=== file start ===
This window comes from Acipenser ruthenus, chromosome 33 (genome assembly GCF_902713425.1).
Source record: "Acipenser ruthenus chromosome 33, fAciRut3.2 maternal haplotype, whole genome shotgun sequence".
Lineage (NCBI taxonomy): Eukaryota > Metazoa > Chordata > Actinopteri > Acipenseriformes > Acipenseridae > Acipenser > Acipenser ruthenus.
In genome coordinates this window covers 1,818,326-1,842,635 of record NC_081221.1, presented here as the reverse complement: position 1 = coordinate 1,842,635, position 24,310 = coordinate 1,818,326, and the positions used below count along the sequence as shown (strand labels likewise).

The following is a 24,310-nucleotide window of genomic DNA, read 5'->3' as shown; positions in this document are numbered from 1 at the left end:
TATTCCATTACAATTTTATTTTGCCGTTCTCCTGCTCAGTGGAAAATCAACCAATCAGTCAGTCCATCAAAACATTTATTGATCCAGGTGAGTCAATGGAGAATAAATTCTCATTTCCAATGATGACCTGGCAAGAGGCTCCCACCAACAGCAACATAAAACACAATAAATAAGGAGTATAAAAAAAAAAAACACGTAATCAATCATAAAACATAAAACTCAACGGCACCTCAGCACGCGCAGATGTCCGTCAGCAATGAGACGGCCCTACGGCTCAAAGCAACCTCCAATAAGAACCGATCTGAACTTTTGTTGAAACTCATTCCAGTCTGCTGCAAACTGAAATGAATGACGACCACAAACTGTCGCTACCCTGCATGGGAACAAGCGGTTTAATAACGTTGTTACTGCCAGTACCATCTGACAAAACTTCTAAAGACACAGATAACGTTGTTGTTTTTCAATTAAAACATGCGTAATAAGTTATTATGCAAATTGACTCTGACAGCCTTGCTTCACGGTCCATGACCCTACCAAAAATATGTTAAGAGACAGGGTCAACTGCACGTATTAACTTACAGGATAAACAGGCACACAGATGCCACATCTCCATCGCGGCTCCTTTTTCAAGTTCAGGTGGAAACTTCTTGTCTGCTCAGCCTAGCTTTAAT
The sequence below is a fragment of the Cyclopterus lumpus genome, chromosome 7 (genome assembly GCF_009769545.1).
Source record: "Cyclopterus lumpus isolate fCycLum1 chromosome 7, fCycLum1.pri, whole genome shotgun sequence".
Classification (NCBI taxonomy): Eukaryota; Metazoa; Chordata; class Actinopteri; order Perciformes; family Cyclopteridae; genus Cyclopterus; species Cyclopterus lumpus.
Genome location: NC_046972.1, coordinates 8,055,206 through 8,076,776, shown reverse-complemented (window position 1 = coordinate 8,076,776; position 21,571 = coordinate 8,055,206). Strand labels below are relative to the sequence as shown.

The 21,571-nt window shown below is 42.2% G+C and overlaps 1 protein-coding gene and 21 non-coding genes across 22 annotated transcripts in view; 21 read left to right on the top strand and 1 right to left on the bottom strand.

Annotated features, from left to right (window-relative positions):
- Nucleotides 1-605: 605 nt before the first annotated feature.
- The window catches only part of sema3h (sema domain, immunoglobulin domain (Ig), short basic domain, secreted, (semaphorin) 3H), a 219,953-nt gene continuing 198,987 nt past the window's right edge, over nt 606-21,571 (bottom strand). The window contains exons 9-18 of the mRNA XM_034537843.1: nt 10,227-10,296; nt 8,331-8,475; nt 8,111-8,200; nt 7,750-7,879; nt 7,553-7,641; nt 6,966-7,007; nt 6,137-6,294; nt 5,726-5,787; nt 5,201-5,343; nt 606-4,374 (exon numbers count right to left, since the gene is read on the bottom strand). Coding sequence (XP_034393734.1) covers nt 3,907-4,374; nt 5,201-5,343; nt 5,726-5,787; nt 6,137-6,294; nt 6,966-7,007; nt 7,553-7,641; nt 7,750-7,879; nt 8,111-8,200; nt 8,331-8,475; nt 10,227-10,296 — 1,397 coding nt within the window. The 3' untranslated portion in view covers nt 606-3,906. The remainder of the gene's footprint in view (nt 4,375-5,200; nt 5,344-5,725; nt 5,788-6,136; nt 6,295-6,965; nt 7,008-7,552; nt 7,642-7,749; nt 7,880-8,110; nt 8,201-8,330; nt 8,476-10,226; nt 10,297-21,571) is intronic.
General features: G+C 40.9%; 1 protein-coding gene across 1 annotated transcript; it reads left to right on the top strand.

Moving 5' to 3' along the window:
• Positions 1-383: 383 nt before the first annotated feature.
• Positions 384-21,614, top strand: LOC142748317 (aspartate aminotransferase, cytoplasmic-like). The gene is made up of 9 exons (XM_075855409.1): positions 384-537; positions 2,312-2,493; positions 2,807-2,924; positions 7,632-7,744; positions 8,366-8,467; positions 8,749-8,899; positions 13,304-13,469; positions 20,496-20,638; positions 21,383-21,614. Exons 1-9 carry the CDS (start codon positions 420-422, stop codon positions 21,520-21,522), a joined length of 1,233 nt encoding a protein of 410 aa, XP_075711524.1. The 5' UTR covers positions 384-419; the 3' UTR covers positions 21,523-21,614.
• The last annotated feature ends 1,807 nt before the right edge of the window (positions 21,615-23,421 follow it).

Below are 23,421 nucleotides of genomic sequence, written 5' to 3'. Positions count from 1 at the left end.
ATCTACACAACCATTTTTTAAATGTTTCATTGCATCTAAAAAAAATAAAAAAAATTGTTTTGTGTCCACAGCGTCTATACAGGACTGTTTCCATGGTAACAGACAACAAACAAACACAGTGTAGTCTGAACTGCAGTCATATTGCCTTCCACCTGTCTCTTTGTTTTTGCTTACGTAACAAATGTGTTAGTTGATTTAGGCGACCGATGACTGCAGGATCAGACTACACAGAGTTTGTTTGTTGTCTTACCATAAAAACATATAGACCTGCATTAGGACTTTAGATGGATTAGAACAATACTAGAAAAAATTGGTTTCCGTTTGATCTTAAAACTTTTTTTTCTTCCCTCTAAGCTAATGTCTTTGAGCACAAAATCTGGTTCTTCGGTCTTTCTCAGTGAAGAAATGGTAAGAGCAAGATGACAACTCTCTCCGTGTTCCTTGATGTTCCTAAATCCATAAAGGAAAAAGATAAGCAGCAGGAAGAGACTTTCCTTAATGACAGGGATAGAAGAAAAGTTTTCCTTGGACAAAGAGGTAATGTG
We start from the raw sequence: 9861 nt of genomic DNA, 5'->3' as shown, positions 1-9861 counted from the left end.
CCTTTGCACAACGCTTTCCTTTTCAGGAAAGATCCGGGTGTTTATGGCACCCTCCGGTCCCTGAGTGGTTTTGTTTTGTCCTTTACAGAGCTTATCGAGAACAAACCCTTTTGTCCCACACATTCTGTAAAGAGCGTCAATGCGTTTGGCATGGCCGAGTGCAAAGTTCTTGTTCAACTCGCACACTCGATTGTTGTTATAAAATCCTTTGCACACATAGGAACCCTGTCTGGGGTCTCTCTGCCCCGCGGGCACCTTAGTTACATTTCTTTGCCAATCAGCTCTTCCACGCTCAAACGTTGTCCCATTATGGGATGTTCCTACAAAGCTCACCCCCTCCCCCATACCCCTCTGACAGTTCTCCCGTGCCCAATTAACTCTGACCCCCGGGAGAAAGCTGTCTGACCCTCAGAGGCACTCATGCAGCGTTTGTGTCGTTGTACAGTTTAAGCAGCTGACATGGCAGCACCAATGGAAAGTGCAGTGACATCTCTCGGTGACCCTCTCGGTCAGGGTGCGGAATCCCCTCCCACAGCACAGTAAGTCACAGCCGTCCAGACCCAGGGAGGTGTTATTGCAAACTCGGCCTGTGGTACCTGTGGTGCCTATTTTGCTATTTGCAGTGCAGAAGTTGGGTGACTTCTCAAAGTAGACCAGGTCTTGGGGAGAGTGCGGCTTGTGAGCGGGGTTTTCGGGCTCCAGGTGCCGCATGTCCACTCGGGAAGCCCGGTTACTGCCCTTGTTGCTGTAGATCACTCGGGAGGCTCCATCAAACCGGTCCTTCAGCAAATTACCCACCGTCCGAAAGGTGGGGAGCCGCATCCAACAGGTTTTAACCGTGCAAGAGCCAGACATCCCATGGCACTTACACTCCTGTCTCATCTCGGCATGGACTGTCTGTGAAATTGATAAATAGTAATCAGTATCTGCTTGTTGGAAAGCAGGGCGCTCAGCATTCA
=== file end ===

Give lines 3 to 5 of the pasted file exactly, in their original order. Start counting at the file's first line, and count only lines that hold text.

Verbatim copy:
Lineage (NCBI taxonomy): Eukaryota > Metazoa > Chordata > Actinopteri > Acipenseriformes > Acipenseridae > Acipenser > Acipenser ruthenus.
In genome coordinates this window covers 1,818,326-1,842,635 of record NC_081221.1, presented here as the reverse complement: position 1 = coordinate 1,842,635, position 24,310 = coordinate 1,818,326, and the positions used below count along the sequence as shown (strand labels likewise).

The following is a 24,310-nucleotide window of genomic DNA, read 5'->3' as shown; positions in this document are numbered from 1 at the left end: